Aloe Blacc

Aloe Blacc

    To hear Aloe Blacc discuss his music and literary influences is to hear a little Jimi Hendrix philosophizing mixed with a lot of Berkeley liberalism, even though the Southern California grad matriculated far south of that progressive hub. Blacc's left-leaning politics coats his co-penned soul tales with a male-centric, working class social consciousness that owes as much a debt to James Baldwin's The Fire Next Time as it does to Bill Withers' Just Bill and any number of bluesmen for its perennial urban portraits. Though his latest, Good Things, is a highly conventional retro-soul album, one straight out of the Curtis Mayfield playbook, there is an enduring freshness to it.

    Part of that freshness is owed to elements of funk, country, and hip hop storytelling motifs that can be heard plainly, but movingly sung, on these otherwise traditional R&B Truth & Soul productions. Elbowing his way into territory already owned by Lee Fields, Shawn Lee, Mayer Hawthorne and Sharon Jones & The Dap Kings, the LA soul singer/songwriter Aloe Blacc is playing in a far different lane than the stream-of-consciousness, Afro-Latin hip hop experimentations that marked his 2006 Shine Through solo debut. It is a surprisingly welcome change, and far more accessible than his initial outing in many regards. Its commercial instincts aside, Good Things is also a much more mature and personal Blacc than we were introduced to back in the late ‘90s when he ran with some pretty innovative hip hop crews, including Emanon. Like Phonte of The Foreign Exchange, Blacc has since credibly evolved from underground poet to a traditional soul stylist, without ever losing what made him unique. Both wear their thirty-something age and maturity well, making their graceful genre transitions seem like a natural progression every hip hop head of a certain age should embrace.

    Like Phonte, Blacc's straight-forward second tenor is limited in range, but not in sentiment and sincerity. You hear his resounding sensitivity for first person protagonists in Blacc's revelatory bleeding ballads, cautionary tales, and searing testimonies. He shares Anthony Hamilton's penchant for infusing a world-weary spirituality in his lyricism, though with the exception of "Take Me Back," Blacc's songs aren't about man's relationship with God as much as a plea to his fellow man for care and compassion in how we consider one another's trials. "I Need A Dollar," the hip hop syncopated, piano-driven HBO theme for How To Make It In America leads the charge for a quartet of indigo songs about the harrowing social conditions men of limited means face whether during the Depression, in Nixon's harsh 70s, or the newest fiscal nightmare we're in. While "I Need A Dollar" is the catchiest, "Miss Fortune" the cleverest in its metaphorical renderings, the gritty "Life So Hard" is the darkest, and "Take Me Back" hands down boasts the strongest vocal performance here and is the most effective in expressing an increasingly urgent, near claustrophobic relationship with life as experienced by his protagonist. The resolute men Blacc is channeling aren't afraid to share insight into the harsh realities they are striving to survive the best they can, be it economic obstacles or intimate relationships gone awry.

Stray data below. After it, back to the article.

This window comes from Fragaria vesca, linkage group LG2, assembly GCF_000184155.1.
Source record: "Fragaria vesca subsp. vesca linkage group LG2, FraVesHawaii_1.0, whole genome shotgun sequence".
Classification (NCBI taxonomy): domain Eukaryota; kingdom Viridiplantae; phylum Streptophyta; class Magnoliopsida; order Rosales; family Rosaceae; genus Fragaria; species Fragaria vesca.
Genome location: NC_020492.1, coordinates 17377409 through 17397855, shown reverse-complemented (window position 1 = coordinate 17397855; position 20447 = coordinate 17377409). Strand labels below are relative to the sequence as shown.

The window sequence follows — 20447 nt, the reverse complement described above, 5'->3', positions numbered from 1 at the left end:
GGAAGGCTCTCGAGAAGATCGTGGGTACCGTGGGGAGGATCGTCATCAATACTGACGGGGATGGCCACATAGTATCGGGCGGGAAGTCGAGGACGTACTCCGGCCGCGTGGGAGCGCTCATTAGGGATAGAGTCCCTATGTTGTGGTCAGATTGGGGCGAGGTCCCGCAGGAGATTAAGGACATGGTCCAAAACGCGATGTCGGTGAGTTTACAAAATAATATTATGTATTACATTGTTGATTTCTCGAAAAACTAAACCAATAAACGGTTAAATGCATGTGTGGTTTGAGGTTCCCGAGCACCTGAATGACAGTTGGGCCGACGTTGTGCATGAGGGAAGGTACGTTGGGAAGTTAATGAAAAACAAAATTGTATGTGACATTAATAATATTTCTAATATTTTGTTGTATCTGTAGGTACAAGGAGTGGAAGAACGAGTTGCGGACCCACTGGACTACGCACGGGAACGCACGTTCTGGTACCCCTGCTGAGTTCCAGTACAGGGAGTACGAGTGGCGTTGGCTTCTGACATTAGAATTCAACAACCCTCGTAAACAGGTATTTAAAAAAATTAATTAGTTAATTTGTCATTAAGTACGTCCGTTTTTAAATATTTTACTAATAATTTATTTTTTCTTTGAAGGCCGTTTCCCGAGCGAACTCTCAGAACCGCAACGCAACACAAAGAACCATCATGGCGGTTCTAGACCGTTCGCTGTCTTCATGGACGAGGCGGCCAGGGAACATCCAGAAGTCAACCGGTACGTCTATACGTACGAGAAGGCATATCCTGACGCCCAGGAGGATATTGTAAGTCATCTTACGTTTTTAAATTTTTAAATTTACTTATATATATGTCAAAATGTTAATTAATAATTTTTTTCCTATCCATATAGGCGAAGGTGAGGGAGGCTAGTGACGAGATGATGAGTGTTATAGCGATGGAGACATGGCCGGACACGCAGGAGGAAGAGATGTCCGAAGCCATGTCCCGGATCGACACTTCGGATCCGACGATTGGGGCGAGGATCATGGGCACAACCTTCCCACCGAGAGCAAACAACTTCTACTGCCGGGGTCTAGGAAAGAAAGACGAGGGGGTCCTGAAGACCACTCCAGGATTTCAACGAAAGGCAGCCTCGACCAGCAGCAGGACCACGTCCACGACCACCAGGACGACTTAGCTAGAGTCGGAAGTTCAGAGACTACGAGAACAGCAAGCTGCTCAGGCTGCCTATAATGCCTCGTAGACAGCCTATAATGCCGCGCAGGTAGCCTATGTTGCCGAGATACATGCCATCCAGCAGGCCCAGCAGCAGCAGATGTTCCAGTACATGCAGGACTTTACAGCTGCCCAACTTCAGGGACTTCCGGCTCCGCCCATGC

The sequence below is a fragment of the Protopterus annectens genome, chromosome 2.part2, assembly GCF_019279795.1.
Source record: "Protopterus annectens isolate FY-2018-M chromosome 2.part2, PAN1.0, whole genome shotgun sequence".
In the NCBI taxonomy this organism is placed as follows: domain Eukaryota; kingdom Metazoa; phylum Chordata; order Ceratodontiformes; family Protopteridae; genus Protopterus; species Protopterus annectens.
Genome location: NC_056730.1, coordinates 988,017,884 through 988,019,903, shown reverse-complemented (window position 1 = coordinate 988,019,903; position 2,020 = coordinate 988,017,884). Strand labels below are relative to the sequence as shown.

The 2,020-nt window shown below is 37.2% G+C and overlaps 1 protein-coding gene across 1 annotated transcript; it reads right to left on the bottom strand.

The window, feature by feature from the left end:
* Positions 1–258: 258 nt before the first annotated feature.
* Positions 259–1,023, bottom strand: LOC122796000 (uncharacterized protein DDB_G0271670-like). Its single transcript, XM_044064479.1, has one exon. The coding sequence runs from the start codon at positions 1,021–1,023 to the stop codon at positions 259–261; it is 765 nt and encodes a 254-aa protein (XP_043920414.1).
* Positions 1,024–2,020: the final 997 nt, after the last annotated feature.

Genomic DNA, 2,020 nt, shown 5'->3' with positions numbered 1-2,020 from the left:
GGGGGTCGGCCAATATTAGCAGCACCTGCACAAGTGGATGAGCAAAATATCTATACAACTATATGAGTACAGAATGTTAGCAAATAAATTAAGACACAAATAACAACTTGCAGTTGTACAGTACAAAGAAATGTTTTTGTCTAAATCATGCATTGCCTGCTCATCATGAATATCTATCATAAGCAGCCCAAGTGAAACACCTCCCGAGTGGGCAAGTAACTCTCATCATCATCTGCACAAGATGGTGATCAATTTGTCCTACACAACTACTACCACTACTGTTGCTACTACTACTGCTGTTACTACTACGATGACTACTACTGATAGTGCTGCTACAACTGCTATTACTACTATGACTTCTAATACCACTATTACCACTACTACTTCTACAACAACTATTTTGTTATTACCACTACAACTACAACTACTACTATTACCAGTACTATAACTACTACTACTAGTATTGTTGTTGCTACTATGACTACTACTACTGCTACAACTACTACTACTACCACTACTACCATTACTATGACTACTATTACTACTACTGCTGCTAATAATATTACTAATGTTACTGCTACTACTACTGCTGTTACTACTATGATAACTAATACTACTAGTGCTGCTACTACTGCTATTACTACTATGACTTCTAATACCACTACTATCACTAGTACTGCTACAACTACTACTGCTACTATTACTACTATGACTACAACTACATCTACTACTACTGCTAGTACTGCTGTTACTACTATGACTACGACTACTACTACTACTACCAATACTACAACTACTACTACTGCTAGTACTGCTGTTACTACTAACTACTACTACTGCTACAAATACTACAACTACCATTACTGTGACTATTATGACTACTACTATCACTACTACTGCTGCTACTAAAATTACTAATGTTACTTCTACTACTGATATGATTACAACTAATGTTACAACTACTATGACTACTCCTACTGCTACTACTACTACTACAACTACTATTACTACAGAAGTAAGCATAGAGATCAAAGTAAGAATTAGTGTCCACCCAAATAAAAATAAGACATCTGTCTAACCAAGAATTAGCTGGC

Blacc's plea for love and listener empathy is extended to the women in these hard men's lives on the rollicking shu wop of "Loving You Is Killing Me" and the orchestral dirge of the questioning "If I." In truth, women aren't painted too virtuously in these noir portraits, especially on the slowed-down reimagining of the Velvet Underground's "Femme Fatale," the funky jingle warnings against manipulative women on "Hey Brother," or on the title track, one where all life's "Good Things" came the brother's way AFTER his woman left (So, nah!). Only on "You Make Me Smile" and the devastatingly personal "Mama, Hold My Hand" (what bluesman doesn't love his mama?), does Blacc end this thread of blame, resentment, muted longing and roaring jealousy to celebrate the healing love can be, the glue for survival. 

    The optimistic "Green Lights" also does its part to break Blacc's clear-eyed cycle of sadness. The muted gem is still no less reality-based in its spot-on reading of how a run of good luck feels from the inside out-the cautious enthusiasm, the fearful, wanting to be boastful joy are all present in Blacc's tone; the harmonic rays of light, and the punchy horns and organ keys all revel in the spell, knowing its all too fleeting nature. It's Blacc's knowing of these interior complexities, his fearless ability to look life straight in the eye and express what he sees without romance - but nonetheless with great clarity and musicality - that is the genius and maturity Blacc realizes on Good Things. Having the privilege to pay witness to it is perhaps the best thing about Good Things

    By L. Michael Gipson

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